July 12, 2017
To: Superintendents, Member School Districts (K-12) - Humboldt County
From: Ellie R. Austin, Schools Legal Counsel
Subject: Union Access to New Employee Orientation (AB 119)
Memo No. 19-2017
With the adoption of the state budget on June 27, 2017, Governor Brown signed into law Assembly Bill (“AB”) 119, which requires public employers subject to the Educational Employment Relations Act (“EERA”), which includes school districts and county offices of education, to provide representatives of recognized employee organizations and exclusive representatives mandatory access to new employee orientations. AB 119 adds sections 3555-3559 to the Government Code, and amends sections 6253.2 and 6254.3 of the California Public Records Act.
New Government Code sections 3555-3559 are attached to this Legal Update for ease of reference.
- What is new employee orientation?
New employee orientation is defined as the “onboarding process” in which new employees are advised of their employment status, rights, benefits, duties, responsibilities, and other employment-related matters. The onboarding process may be in person, online, or via other means.
- What must the employer do?
- The employer must negotiate with the exclusive representative the structure, time, and manner of access to new employee orientation, subject to the provisions in Government Code section 3557. If the parties fail to reach an agreement, the dispute shall be subject to compulsory interest arbitration. (See section 3 for more details regarding the required arbitration.)
- The employer must provide the exclusive representative at least 10 days’ advance notice of the orientation, unless there is an “urgent need critical to the employer’s operations that was not reasonably foreseeable.”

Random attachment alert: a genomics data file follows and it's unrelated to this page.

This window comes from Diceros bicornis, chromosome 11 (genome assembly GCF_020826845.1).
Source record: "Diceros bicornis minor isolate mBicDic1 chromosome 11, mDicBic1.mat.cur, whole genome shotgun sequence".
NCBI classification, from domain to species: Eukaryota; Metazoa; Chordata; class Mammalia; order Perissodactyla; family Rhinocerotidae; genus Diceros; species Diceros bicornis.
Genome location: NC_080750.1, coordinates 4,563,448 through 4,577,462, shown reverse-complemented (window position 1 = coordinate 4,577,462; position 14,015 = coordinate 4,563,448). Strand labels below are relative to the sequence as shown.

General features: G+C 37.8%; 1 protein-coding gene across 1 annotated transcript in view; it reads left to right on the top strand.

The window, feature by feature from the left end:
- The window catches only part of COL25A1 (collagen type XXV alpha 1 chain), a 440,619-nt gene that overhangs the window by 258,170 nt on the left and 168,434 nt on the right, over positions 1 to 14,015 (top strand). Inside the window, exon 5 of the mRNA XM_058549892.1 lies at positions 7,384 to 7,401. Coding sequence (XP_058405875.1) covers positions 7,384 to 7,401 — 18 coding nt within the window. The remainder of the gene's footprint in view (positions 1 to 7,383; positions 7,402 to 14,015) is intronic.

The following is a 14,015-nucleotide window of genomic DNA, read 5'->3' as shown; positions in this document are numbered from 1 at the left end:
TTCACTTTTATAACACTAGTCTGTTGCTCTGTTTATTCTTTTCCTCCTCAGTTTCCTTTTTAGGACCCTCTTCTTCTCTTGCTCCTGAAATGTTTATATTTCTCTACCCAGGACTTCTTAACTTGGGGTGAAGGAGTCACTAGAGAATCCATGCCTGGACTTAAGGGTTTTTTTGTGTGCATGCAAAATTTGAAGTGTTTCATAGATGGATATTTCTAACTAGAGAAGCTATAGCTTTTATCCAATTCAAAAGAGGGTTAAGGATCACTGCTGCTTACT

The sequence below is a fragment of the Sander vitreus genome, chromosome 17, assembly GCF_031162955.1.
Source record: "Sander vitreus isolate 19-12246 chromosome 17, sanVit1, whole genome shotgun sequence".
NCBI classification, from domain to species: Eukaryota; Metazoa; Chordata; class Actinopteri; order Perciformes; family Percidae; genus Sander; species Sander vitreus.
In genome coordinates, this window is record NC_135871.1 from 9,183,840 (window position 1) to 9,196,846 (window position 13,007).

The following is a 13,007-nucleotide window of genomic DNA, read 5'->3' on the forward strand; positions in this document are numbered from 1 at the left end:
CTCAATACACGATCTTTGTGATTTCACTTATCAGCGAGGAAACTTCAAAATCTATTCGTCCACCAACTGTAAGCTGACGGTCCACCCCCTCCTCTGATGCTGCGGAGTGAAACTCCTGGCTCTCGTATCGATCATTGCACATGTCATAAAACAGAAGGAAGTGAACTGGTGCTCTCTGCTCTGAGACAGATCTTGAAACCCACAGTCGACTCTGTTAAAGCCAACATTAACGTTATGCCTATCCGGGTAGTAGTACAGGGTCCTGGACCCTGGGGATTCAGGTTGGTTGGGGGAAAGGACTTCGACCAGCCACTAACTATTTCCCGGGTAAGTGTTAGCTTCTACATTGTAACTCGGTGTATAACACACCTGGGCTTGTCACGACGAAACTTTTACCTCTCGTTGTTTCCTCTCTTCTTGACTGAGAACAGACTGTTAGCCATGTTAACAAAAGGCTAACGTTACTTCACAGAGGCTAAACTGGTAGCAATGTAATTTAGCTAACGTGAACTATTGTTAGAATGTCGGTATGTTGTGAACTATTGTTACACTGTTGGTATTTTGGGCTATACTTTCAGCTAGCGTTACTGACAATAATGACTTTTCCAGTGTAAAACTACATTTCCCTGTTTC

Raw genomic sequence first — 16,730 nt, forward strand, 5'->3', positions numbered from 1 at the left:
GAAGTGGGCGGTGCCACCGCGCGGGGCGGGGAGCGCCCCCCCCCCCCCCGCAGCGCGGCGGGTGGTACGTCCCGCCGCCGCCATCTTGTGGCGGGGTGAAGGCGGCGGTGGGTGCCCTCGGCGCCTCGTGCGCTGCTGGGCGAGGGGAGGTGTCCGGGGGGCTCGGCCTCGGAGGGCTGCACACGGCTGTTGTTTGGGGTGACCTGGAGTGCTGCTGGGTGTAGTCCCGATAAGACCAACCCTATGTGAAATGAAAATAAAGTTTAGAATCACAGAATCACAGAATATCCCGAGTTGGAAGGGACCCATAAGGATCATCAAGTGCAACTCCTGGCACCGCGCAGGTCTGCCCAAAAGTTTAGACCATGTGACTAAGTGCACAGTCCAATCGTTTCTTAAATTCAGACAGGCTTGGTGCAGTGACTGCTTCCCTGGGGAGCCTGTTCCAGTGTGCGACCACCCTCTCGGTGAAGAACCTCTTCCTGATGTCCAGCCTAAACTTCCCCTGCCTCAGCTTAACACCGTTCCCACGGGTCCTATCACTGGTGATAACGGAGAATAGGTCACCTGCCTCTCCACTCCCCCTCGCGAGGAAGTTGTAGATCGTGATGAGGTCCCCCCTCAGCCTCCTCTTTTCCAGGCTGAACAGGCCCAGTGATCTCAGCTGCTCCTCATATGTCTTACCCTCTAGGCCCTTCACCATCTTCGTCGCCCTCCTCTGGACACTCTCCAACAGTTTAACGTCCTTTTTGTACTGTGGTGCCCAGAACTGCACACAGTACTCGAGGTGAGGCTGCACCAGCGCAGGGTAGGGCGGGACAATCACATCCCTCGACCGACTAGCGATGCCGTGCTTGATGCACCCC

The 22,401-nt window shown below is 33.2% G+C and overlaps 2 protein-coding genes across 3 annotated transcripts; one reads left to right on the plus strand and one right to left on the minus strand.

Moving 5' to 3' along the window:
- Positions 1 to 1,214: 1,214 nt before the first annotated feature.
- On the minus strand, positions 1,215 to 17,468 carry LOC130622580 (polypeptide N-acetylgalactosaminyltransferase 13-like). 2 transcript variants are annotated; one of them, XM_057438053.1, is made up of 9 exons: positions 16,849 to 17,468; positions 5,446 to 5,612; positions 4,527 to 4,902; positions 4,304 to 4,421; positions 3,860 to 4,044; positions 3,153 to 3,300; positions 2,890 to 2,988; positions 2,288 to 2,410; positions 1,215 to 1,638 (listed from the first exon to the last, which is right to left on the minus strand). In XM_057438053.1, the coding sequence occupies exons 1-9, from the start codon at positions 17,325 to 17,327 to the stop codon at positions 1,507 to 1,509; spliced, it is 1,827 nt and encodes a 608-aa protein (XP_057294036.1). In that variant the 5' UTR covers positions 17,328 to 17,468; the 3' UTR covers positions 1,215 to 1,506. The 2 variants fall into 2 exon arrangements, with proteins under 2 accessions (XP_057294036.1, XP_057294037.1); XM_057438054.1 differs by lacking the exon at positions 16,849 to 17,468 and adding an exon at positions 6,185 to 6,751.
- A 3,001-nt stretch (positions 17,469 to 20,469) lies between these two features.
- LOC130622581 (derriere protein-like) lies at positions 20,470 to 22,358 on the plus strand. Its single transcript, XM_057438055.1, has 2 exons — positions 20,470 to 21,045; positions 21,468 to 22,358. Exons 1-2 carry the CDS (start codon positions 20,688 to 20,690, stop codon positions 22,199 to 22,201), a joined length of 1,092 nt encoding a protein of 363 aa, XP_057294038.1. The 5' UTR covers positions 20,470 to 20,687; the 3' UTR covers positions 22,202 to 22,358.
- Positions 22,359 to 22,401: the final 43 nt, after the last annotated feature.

- Within 30 days of hire or by the first pay period of the month following hire, the employer must provide the exclusive representative with the name, job title, department, work location, work, home, and personal cellular telephone numbers, personal email addresses on file with the employer, and home address of newly hired employees. A newly hired employee is defined as “any employee, whether permanent, temporary, full time, part time, or seasonal, hired by a public employer, to which this chapter applies and who is still employed as of the date of the new employee orientation.”
- The employer must also provide the exclusive representative with a list of that contact information identified in subsection (c) above, for all employees in the bargaining unit at least every 120 days, unless the parties agree otherwise. We recommend districts negotiate that such information will be provided only upon the union’s request.
- What is the process for negotiating union access to new employee orientation?
Subject to new Government Code section 3557, the parties must negotiate the structure, time, and manner of exclusive representative access to new employee orientation.